|Toccata “Suite Gothique”, Op. 25 (Léon Boëllmann) (MP3)
Copyright 2001 Melcot Music
I am the Civic Organist of San Diego and I spend all my time performing concerts — either in San Diego or around the USA and abroad. I love to travel and feel it is a vital part of my exisitence as it keeps me on my toes! Going to a new country and savoring a different organ and acoustics is fascinating. In 2004, I had two visits to the UK, a trip to Canada, Germany, Poland and Czech Republic. My visit to Poland and Prague were extremely fascinating and I have highlighted some of the moments I spent on this wonderful tour.
I flew from San Diego early on August 9th and arrived in Prague, the “City of One Hundred Spires”, the next morning. After being met at the airport by Irena Chribkova, the organist of St. James Basilica, I was given the hospitality of the quarters of the Basilica, located close to Prague’s “Old Town Square”. At night, one could hear the chimes of the 1410 Town Hall Horologe. On another night, a dramatic thunderstorm highlighted the historic skyline of this, one of Europe’s most beautiful cities, and I recommend a visit if you ever have the opportunity.
The oldest organ in St. James’ dates from the beginning of the 18th century following a major fire at the church in 1689. The present instrument, reconstructed by Rieger-Kloss, is extremely powerful and magical acoustics enhance the listening experience. The stunning 1705 case is one of the most beautiful I have ever seen in my travels. Major work by Rieger-Kloss was done between 1981-82 including restoring the specification of the early work of Abraham Stark in 1705. The present instrument has four manuals with ninety-one speaking stops. There is also a small choir organ of mechanical action with slider chests in the gallery to the right of the chancel but the builder is unknown yet, its pipes show numerous similarities with the large organ at the rear of the church. I did not use this instrument in my concert, but I really enjoyed playing it.
My concert was part of the 9th International Organ Festival and this year was in honor of Petr Eben who celebrated his 75th birthday on 22nd January. In the program, I included the moving Requiem from his Faust For Organ composed in 1976. The concert was sponsored by the American Embassy and the U.S. Ambassador to Czech Republic was in attendance. The concert was recorded for later broadcast by Prague Radio — I truly relished the opportunity to present a program on this magnificent organ.
Following Prague, I flew via Vienna and Kraków to start a concert tour of southern Poland. The first was at the Monastery in the historic town of Jedrzejow. The Monastery dates from 1210 with the present organ being constructed between 1745-54 in the workshop of Polish organ builder Józef Sitarski. The instrument has four manuals, the fourth being a “pull-out” beneath the lowest fixed manual. It’s sole purpose is to transpose — a most unusual feature. The stop knobs are actually cast bronze handles and the instrument’s entire mechanism has survived intact. The blue and gold screen is stupendous and is located on the western wall of the main isle of the church. The wood casing was executed in the monastery workshop with the ornamentation coming from the wood-carving workshop of the Kornecki family of Kraków. My concert was part of the International Festival of Organ and Chamber Music, initiated in 1993, and takes place every July and August. Staying at the Monastery was a memorable experience — so very quiet.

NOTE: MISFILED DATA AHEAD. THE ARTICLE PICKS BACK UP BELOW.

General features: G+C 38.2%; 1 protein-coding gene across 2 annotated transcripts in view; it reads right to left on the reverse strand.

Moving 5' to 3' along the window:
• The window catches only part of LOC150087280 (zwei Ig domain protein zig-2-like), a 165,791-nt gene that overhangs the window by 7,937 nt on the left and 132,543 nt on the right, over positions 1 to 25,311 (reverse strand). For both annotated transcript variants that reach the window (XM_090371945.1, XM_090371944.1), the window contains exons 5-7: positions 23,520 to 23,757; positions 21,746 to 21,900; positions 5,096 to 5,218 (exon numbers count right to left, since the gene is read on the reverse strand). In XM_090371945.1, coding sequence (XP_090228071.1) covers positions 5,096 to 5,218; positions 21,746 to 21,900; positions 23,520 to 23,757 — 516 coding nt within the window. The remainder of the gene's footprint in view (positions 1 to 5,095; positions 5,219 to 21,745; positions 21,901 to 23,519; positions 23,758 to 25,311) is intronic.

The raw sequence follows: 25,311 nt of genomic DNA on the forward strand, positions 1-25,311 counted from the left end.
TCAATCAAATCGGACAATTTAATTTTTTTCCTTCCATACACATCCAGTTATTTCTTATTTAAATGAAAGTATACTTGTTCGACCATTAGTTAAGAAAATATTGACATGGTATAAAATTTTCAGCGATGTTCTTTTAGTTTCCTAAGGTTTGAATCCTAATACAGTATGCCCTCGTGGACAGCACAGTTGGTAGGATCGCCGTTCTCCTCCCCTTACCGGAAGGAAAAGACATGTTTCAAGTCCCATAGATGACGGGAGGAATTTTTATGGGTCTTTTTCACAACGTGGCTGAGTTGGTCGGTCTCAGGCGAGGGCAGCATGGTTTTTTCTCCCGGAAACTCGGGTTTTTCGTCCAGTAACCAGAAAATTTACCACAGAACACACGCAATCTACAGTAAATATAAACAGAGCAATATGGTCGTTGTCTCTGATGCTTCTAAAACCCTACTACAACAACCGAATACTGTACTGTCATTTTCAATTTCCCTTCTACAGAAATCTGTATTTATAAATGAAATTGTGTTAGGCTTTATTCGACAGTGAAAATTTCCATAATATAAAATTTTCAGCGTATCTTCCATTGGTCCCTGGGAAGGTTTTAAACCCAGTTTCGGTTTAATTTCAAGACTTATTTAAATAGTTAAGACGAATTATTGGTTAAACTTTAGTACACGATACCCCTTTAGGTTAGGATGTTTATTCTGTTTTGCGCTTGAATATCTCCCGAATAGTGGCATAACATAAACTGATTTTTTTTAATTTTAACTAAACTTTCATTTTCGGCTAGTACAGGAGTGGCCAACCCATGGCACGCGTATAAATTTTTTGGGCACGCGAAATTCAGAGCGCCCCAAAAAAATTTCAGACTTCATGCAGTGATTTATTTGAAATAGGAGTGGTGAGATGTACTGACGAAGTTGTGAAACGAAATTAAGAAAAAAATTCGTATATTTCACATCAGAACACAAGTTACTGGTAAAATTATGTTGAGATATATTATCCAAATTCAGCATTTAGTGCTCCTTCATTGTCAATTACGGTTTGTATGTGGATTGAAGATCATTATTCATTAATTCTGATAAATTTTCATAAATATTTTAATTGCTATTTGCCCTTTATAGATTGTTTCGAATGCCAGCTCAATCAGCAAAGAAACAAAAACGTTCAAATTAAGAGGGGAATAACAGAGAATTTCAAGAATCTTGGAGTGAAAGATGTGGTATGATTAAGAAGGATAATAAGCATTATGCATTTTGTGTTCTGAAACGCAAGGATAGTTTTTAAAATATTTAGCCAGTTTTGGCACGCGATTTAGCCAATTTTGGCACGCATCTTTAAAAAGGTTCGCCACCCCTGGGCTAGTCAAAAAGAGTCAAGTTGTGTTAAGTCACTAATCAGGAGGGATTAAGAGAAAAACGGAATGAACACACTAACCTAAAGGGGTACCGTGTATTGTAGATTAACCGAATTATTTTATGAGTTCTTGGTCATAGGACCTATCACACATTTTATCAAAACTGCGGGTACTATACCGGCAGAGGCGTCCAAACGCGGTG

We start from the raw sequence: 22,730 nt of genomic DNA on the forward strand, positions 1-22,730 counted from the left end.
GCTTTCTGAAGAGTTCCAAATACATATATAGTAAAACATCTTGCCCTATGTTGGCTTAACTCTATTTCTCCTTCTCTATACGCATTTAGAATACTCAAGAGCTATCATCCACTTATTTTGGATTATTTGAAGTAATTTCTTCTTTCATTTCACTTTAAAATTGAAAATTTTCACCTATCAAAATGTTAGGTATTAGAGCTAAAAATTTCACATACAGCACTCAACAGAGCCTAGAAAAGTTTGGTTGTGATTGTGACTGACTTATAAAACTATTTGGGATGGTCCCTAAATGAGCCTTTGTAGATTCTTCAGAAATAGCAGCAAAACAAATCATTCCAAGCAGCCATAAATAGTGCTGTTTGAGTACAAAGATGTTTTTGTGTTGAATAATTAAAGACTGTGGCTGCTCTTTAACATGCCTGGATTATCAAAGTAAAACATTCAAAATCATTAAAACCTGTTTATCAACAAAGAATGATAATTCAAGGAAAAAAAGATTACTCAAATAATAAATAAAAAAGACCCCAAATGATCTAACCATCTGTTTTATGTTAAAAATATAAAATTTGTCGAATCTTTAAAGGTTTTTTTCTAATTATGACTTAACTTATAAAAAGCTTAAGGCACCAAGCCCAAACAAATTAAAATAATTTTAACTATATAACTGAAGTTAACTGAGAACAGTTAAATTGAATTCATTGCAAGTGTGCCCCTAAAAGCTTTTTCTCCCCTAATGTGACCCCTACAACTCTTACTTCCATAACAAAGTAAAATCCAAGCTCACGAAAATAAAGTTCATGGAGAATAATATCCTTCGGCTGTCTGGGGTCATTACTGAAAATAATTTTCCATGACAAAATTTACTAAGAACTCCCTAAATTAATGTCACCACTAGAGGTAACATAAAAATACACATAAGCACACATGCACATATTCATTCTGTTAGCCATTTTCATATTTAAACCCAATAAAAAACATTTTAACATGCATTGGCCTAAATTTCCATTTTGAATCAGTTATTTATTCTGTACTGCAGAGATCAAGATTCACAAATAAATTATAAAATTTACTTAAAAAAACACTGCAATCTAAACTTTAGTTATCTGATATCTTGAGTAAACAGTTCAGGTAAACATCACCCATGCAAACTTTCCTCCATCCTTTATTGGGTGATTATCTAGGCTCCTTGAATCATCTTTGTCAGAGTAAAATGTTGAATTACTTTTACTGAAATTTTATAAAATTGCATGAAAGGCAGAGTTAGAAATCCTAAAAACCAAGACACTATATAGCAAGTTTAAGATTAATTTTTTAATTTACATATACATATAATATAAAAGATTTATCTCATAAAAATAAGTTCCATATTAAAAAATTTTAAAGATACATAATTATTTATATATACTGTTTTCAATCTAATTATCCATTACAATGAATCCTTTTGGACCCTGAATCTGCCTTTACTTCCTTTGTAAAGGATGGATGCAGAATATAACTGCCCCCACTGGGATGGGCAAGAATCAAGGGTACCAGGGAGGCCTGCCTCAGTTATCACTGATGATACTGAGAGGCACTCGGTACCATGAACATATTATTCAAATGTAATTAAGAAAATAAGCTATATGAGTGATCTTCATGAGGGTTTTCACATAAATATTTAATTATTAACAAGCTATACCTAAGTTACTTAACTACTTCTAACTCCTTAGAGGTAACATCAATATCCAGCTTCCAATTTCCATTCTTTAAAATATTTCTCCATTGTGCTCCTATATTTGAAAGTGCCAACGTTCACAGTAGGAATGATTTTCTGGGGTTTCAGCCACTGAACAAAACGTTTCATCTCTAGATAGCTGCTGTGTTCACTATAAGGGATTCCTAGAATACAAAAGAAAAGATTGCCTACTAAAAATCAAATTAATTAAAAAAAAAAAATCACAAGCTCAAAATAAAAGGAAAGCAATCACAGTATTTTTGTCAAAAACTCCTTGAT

In contrast, my next concert was in Radom in a very modern church. The organ was a new three manual mechanical action instrument built by an unlisted German builder. It was built to good standards and enjoys a fine acoustic. The concert was well attended.
Following Radom, a four hour train journey took me to Stalowa Wola-Rozwadów for a concert in another Monastery. The organ was built in 1996 by Warsaw builder Janusz Kaminski. It is a fine mechanical action instrument with a heavy touch possessing a strong Principal and clear speech throughout. The local television station came and taped the event including an interview with me and I was very glad they spoke some English! Staying in this Monastery was very interesting — I speak no Polish and they spoke very little English. One morning I awoke early to the lovely sound of the monks singing chant.
The last concert was in Lublin in the very stark modern church of 2000 which was opened by Pope Paul. The organ by German builder Carl Schuster of München was a transplant and dates from 1956 with electro-pneumatic stop and key action. The acoustic is stunning in this building! In addition to solo repertoire, I accompanied Düsseldorf based mezzo Sylwia Siwak. The concert was well attended with over seven hundred people.
This was my first visit to Czech Republic and Poland and it was rewarding to find that organ music is certainly loved in this part of the world. It is interesting to note that in Poland all the concerts were introduced by an MC who explained the history of the music to the audience throughout the concert. The superb attendance showed that Polish audiences obviously enjoy good organ music. I wish to extend special thanks to Robert Grudzien for organizing my tour in Poland.
Carol Williams is represented by PVA Management in the UK and Phillip Truckenbrod Concert Artists in the USA.